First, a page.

|Old batteries can be pulverized and harvested for valuable materials, such as lithium and cobalt, for reuse. Companies are turning to new sources of mined materials, including recycling, as the energy transition spurs demand.
Source: Source: Li-Cycle Holdings Corp. and FadIn Productions
Companies are learning to think outside the mine to lock down raw materials for the energy transition, invest in metal extraction from oil and wastewater, and push boundaries on recycling.
Without new resources, the shift to cleaner energy could stall within the next five years, the Society for Mining, Metallurgy and Exploration (SME) warned in a March 21 report. For example, according to S&P Global Commodity Insights, lithium chemical consumption is forecast to exceed supply annually between 2024 and 2027. For copper, Commodity Insights analysts expect the balance of refined copper supply and demand to tilt from a surplus to a deficit of 160,000 metric tons by 2027.
SME forecasts that the US would need 359 new mines to meet its demand for metals crucial to the energy transition, such as nickel, cobalt and lithium. Commodity Insights estimates an average of 15.7 years to bring a mine to commercial production, which is occasionally as long as 32 years. With such a long lead time, some companies have decided to blaze new paths.
"It's certainly a significant challenge, and we've got to get started on it," David Kanagy, executive director and CEO of SME, said in an interview. "We've got ourselves in a bit of a quandary. So many people have decided they'd like to move away from fossil fuels: oil, gas, coal, etc. The bright future is in renewable energies; that's very true. The problem is that people didn't understand that when they moved away from fossil fuels to the green economy, they would vote to start more mines."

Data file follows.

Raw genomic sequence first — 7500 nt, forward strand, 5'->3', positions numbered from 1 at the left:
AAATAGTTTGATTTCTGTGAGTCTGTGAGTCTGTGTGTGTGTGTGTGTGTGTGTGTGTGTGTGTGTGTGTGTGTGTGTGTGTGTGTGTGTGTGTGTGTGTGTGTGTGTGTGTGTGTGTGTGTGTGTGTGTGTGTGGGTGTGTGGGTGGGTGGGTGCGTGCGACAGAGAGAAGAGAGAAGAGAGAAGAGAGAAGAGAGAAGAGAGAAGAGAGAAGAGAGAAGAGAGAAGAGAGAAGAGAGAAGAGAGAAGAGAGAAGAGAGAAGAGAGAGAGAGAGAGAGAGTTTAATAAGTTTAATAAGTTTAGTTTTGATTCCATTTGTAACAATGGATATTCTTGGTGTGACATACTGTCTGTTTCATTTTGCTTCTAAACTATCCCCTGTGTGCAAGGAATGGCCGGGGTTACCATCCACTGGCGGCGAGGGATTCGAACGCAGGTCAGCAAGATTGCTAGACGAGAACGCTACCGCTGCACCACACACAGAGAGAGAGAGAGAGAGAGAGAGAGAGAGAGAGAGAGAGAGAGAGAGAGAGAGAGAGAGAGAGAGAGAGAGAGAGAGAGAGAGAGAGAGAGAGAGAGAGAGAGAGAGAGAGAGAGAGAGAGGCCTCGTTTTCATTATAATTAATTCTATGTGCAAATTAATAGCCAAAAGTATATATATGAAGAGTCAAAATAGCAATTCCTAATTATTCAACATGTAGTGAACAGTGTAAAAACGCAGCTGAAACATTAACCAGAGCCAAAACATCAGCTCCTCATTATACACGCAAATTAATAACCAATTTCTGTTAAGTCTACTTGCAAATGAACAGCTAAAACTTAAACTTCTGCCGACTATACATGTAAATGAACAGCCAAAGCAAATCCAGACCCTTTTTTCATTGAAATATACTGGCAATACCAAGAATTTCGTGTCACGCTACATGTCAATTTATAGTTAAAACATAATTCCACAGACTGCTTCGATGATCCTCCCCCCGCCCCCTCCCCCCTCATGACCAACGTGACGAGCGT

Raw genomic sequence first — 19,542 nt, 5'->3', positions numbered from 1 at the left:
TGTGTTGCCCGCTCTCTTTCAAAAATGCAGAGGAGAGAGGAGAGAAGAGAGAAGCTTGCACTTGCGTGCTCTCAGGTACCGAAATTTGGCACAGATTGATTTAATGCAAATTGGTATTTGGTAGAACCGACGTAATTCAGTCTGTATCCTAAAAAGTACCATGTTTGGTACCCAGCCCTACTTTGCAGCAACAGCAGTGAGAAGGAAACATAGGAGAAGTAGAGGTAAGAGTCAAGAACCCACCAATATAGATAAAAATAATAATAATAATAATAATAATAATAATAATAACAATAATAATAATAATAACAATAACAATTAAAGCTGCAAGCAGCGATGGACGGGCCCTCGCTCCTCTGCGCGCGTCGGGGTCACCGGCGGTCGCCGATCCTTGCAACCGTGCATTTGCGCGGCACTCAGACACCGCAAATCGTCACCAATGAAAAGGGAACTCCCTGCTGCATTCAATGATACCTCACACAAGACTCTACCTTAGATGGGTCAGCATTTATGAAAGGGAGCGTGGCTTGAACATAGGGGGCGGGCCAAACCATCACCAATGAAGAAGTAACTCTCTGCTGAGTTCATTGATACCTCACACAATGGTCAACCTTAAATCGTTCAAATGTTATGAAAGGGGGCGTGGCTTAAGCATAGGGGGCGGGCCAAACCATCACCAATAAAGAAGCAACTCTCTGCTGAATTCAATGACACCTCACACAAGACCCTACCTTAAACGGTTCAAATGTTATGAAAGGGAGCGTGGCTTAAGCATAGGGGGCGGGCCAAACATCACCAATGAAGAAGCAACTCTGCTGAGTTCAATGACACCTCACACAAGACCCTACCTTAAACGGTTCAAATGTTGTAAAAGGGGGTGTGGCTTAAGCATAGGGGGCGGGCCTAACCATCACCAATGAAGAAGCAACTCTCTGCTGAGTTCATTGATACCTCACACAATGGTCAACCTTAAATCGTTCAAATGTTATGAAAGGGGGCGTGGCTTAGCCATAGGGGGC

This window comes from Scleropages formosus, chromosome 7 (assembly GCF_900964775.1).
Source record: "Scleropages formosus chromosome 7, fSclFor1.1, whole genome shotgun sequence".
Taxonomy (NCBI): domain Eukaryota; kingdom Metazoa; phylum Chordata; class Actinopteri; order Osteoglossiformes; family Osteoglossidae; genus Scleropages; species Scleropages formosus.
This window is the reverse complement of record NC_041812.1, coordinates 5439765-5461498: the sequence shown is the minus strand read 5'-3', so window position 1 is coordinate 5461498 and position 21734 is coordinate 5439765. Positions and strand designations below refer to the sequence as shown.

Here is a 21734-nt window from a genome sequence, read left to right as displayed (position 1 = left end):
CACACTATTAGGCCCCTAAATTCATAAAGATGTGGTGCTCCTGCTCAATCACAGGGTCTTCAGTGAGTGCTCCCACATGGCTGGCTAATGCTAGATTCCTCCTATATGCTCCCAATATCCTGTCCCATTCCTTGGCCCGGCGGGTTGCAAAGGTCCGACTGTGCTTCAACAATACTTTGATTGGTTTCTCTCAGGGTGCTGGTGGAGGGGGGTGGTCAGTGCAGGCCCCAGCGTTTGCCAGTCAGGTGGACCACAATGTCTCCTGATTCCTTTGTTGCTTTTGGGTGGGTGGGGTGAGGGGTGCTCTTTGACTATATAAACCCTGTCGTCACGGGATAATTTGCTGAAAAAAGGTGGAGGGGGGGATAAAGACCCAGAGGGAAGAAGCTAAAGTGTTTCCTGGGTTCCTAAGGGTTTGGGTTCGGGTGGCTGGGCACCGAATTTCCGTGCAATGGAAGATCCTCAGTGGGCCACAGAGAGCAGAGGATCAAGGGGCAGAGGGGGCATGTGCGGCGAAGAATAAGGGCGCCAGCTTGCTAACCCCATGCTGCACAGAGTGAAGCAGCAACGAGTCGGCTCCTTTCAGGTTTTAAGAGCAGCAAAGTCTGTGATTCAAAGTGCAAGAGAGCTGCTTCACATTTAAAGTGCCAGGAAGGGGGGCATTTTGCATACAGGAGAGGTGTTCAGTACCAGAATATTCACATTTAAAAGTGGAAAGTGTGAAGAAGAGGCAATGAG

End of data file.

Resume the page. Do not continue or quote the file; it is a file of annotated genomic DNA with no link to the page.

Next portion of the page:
Lithium from oil
While the energy transition seeks to move away from fossil fuels, Volt Lithium Corp., based in British Columbia, is working the Canadian oilfields, extracting lithium-rich brine.
"Having a North American supply in a steady regulatory environment is very critical," Alex Wylie, Volt Lithium president and CEO, said in an interview.
Volt Lithium is targeting brine about 1,700 meters below the surface at a site in Alberta, where another company is already tapping the reservoir for oil. The brine can largely be extracted with existing infrastructure, reducing the need for new permits or environmental reviews.
"We're going to be extracting the lithium, and the oil company is going to be extracting oil," Wylie said. "This is a huge advantage from a regulatory perspective."
Wylie said the company's footprint is about 3% of the size of a new mine or direct lithium extraction operation. While the company is starting with a project in Alberta, there is potential for the same extraction process to be used elsewhere.
"Once we can prove we can do this on a pilot basis, we open up brines across North America, across the world," Wylie said.
The company is planning to begin production in the second half of 2024.
Metals in the water
Volt is not the only company looking for metals in water. Gradiant Corp. Inc., based in Massachusetts, is a technology company that treats wastewater and has found a viable business model for capturing valuable materials from waste. The company has already extracted significant amounts of lithium and copper from waste streams.